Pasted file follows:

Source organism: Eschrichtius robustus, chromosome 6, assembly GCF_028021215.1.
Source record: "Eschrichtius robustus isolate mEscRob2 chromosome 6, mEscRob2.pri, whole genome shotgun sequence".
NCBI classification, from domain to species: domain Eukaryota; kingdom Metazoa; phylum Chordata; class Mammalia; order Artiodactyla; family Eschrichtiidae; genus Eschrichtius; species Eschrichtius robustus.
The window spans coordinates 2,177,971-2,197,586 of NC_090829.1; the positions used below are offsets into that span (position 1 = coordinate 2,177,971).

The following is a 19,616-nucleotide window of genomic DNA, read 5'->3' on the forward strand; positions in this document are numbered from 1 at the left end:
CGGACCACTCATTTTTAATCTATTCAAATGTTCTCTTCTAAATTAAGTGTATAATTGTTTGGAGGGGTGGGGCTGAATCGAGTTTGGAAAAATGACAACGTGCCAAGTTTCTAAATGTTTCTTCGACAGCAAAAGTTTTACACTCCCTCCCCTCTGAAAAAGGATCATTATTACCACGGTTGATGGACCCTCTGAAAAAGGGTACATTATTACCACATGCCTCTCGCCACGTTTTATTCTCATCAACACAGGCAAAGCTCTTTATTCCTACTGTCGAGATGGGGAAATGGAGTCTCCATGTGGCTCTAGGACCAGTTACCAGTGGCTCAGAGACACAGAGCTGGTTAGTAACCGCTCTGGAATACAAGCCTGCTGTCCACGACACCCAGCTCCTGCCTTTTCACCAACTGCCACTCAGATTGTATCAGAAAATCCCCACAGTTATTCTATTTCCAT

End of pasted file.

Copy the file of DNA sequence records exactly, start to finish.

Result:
Source organism: Eschrichtius robustus, chromosome 6, assembly GCF_028021215.1.
Source record: "Eschrichtius robustus isolate mEscRob2 chromosome 6, mEscRob2.pri, whole genome shotgun sequence".
NCBI classification, from domain to species: domain Eukaryota; kingdom Metazoa; phylum Chordata; class Mammalia; order Artiodactyla; family Eschrichtiidae; genus Eschrichtius; species Eschrichtius robustus.
The window spans coordinates 2,177,971-2,197,586 of NC_090829.1; the positions used below are offsets into that span (position 1 = coordinate 2,177,971).

The following is a 19,616-nucleotide window of genomic DNA, read 5'->3' on the forward strand; positions in this document are numbered from 1 at the left end:
CGGACCACTCATTTTTAATCTATTCAAATGTTCTCTTCTAAATTAAGTGTATAATTGTTTGGAGGGGTGGGGCTGAATCGAGTTTGGAAAAATGACAACGTGCCAAGTTTCTAAATGTTTCTTCGACAGCAAAAGTTTTACACTCCCTCCCCTCTGAAAAAGGATCATTATTACCACGGTTGATGGACCCTCTGAAAAAGGGTACATTATTACCACATGCCTCTCGCCACGTTTTATTCTCATCAACACAGGCAAAGCTCTTTATTCCTACTGTCGAGATGGGGAAATGGAGTCTCCATGTGGCTCTAGGACCAGTTACCAGTGGCTCAGAGACACAGAGCTGGTTAGTAACCGCTCTGGAATACAAGCCTGCTGTCCACGACACCCAGCTCCTGCCTTTTCACCAACTGCCACTCAGATTGTATCAGAAAATCCCCACAGTTATTCTATTTCCAT